The market opportunity in the US economy and contingent workforce

Filed under Blog

Thursday, 21 March 2019

By Timothy Landhuis, Director of Research, North America, Staffing Industry Analysts

 

Despite the recent rise in isolationism and backlash to globalism appearing in the US as it has in many other developed countries, the US economy nevertheless offers an extraordinary level of opportunity for investment and business expansion for firms across many industry verticals, including for those firms offering staffing and workforce solutions. In this blog, we will take a quick tour of current market sizes and growth trends.

 

The US Economy 

 

The US is home to a massive and diversified economy with an innovative culture. As the third most populous country (325 million people), the United States holds the title of having the largest national economy in the world (currently $20 trillion a year), a distinction it has held over much of the past century. The US is an innovator and leading producer across a broad range of sectors, from agriculture to manufacturing to financial services to healthcare to technology. Thanks to the shale boom of the past decade, the US is also now the leading producer of oil and gas in the world. The US has spawned some of the most innovative and globally disruptive companies--including Amazon, Apple, Facebook, Google, Netflix, and Uber—helping to protect the ongoing competitiveness of the US economy.

While the US economy is not immune from volatility due to the business cycle or other periodic shocks, it does enjoy an enhanced level of stability due to its diversified economy, its large domestic market that make it less dependent on international trade, and the stability of the US dollar. Growth in the US economy is also bolstered by a steady stream of net migration that has supported population growth rates faster than in many other developed countries. The US economy also enjoys geographic diversification, with roughly 50 metro areas with over a million in population spread across the country. Each of these major metro areas contain their own unique mix of industries and cultural nuances that allow niche staffing firms and workforce solutions providers to gain competitive advantages in specific geographic markets.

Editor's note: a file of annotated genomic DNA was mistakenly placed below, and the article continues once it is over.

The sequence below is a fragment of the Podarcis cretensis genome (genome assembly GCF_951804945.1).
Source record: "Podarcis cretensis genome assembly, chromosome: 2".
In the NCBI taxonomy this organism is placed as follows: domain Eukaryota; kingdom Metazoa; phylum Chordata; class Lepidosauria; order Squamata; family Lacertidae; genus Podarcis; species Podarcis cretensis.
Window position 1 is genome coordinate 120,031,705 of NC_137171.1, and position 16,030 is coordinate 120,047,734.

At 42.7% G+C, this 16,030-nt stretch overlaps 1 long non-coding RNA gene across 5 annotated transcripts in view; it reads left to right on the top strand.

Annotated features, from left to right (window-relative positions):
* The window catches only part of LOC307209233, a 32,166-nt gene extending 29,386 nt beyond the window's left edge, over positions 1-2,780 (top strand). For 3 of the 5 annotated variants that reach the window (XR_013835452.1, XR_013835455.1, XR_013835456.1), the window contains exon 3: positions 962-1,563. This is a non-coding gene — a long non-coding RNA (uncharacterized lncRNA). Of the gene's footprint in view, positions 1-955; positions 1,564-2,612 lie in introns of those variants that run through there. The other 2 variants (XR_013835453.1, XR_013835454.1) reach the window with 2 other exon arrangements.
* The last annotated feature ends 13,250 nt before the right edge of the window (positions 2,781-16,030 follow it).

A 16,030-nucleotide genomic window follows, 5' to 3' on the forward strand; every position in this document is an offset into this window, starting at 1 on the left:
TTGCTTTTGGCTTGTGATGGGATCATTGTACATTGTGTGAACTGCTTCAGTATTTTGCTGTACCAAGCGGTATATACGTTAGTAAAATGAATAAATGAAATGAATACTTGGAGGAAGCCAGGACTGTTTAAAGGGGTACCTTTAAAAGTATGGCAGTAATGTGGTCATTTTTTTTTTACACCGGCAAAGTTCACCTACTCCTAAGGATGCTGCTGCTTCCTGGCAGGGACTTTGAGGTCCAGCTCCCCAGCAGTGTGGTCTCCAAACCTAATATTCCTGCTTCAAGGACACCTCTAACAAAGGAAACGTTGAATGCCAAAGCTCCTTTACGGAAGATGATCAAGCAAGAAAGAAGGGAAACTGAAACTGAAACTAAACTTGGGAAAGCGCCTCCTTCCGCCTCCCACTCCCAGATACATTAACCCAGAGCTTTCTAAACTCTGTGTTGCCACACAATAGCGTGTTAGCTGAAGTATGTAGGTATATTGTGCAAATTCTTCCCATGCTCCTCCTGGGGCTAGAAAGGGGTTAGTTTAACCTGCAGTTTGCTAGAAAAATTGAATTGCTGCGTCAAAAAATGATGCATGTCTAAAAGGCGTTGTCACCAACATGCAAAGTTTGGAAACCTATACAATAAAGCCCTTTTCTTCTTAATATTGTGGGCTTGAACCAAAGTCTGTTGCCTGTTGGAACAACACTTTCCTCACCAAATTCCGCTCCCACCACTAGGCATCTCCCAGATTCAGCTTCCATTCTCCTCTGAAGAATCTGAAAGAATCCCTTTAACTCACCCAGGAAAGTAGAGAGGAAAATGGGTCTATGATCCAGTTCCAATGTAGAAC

The US Contingent Workforce

 

The US is the country with the largest staffing market and the largest contingent workforce in terms of market size. The market for US temporary staffing by agencies reached $124 billion in 2017, according to estimates by SIA, which has been tracking the US staffing industry for three decades. As of February, 3.05 million Americans were employed by a temporary staffing agency, accounting for 2.03% of all non-farm jobs, according to the US Bureau of Labor Statistics.

 

In addition to temporary agency workers, SIA tracks four other categories of contingent workers: human cloud workers, self-employed workers, temporary workers sourced directly by a client, and SOW consultants. Human cloud workers are defined as those working via an online platform (such as Uber.) SIA estimates that human cloud workers serving businesses (as opposed to consumers) collected $3 billion in revenue in 2017. Self-employed workers and independent contractors serving businesses (other than those working via staffing firms or the human cloud) generated $142 billion in revenue. Temporary workers sourced directly by companies--such as seasonal workers, interns, workers in an internal pool, and those on a fixed contract—generated revenue of $43 billion. Statement-of-work (SOW) consultants serving businesses and paid on the basis of project deliverables collected $246 billion in 2017 (examples include management consulting, auditing, and software integration.) Adding the five categories together yields a grand total of $558 billion for the US contingent workforce serving businesses.

 

In terms of annual growth trends, an SIA comparison of 2015 and 2017 market data in the US showed flat growth for the self-employed category, moderate growth for the temporary staffing market and temporary workers sourced directly, low double digit growth for the SOW consulting market, and high double digit growth in the emerging human cloud market.


The US Temporary Staffing Industry

 

The US temporary staffing industry is a highly competitive and fragmented market. In 2017, the three largest firms (Allegis Group, Randstad and Adecco) combined accounted for 13% of the market. In terms of skill segment, the US temporary staffing industry began decades ago focused on industrial and office/clerical jobs, but now professional occupations account for 59% of the market by revenue, according to SIA estimates. IT occupations account for 24% of the market, followed by healthcare (13%), engineering (7%), and finance/accounting (7%). The remaining portion reflects life sciences, marketing/creative, education, legal and other professional occupations.

  

Regarding the market growth outlook for 2019, SIA projects 3% expansion to reach $131.3 billion. Following ten years of economic expansion, and the market at a record size, the 3% growth rate still represents a fairly strong rate of growth. The largest headwind across the industry is a shortage of candidates as the US economy nears a state of full employment, with unemployment rates close to a 50 year low. 

 

In conclusion, the US staffing industry and contingent workforce remain a vital pillar of the US economy. With business activity at record levels, the US market represents an attractive place for those staffing firms able to carve out a competitive or disruptive niche.

 

If you have any queries, please don’t hesitate to get in touch with PGC or email one of their team at info@pgcgroup.com


Sources:

The US Gig Economy – 2018 Edition

The Global Gig Economy

Largest Staffing Firms in the US

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